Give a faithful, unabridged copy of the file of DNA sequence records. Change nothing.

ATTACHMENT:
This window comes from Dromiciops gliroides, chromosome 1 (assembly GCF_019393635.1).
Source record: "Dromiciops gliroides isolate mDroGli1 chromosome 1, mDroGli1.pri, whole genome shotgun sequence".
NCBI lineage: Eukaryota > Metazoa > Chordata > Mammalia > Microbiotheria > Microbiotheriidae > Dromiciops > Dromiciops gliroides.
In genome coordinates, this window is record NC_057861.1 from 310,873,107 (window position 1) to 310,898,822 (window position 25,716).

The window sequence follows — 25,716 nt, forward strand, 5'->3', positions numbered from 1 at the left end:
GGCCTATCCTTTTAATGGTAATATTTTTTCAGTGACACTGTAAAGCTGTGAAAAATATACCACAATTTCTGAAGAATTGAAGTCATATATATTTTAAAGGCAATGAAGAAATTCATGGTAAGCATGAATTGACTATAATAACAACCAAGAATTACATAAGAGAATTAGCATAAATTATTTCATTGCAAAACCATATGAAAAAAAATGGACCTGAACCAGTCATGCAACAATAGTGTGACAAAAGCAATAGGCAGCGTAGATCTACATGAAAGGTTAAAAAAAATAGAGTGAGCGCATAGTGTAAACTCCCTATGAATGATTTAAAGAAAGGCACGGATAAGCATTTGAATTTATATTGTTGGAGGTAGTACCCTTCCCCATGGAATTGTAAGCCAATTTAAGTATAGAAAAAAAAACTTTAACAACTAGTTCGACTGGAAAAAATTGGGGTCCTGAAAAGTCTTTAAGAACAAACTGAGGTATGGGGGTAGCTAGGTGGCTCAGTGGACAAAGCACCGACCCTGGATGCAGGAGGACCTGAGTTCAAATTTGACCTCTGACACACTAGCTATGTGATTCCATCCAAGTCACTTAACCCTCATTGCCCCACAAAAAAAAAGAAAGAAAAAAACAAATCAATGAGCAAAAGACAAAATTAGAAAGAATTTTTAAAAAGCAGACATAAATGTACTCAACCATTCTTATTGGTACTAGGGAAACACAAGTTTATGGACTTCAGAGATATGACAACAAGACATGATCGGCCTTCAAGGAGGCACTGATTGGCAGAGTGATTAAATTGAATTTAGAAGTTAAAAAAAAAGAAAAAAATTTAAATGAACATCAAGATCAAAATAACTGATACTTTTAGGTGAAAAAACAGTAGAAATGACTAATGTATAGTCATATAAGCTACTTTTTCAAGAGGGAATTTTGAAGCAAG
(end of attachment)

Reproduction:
This window comes from Dromiciops gliroides, chromosome 1 (assembly GCF_019393635.1).
Source record: "Dromiciops gliroides isolate mDroGli1 chromosome 1, mDroGli1.pri, whole genome shotgun sequence".
NCBI lineage: Eukaryota > Metazoa > Chordata > Mammalia > Microbiotheria > Microbiotheriidae > Dromiciops > Dromiciops gliroides.
In genome coordinates, this window is record NC_057861.1 from 310,873,107 (window position 1) to 310,898,822 (window position 25,716).

The window sequence follows — 25,716 nt, forward strand, 5'->3', positions numbered from 1 at the left end:
GGCCTATCCTTTTAATGGTAATATTTTTTCAGTGACACTGTAAAGCTGTGAAAAATATACCACAATTTCTGAAGAATTGAAGTCATATATATTTTAAAGGCAATGAAGAAATTCATGGTAAGCATGAATTGACTATAATAACAACCAAGAATTACATAAGAGAATTAGCATAAATTATTTCATTGCAAAACCATATGAAAAAAAATGGACCTGAACCAGTCATGCAACAATAGTGTGACAAAAGCAATAGGCAGCGTAGATCTACATGAAAGGTTAAAAAAAATAGAGTGAGCGCATAGTGTAAACTCCCTATGAATGATTTAAAGAAAGGCACGGATAAGCATTTGAATTTATATTGTTGGAGGTAGTACCCTTCCCCATGGAATTGTAAGCCAATTTAAGTATAGAAAAAAAAACTTTAACAACTAGTTCGACTGGAAAAAATTGGGGTCCTGAAAAGTCTTTAAGAACAAACTGAGGTATGGGGGTAGCTAGGTGGCTCAGTGGACAAAGCACCGACCCTGGATGCAGGAGGACCTGAGTTCAAATTTGACCTCTGACACACTAGCTATGTGATTCCATCCAAGTCACTTAACCCTCATTGCCCCACAAAAAAAAAGAAAGAAAAAAACAAATCAATGAGCAAAAGACAAAATTAGAAAGAATTTTTAAAAAGCAGACATAAATGTACTCAACCATTCTTATTGGTACTAGGGAAACACAAGTTTATGGACTTCAGAGATATGACAACAAGACATGATCGGCCTTCAAGGAGGCACTGATTGGCAGAGTGATTAAATTGAATTTAGAAGTTAAAAAAAAAGAAAAAAATTTAAATGAACATCAAGATCAAAATAACTGATACTTTTAGGTGAAAAAACAGTAGAAATGACTAATGTATAGTCATATAAGCTACTTTTTCAAGAGGGAATTTTGAAGCAAG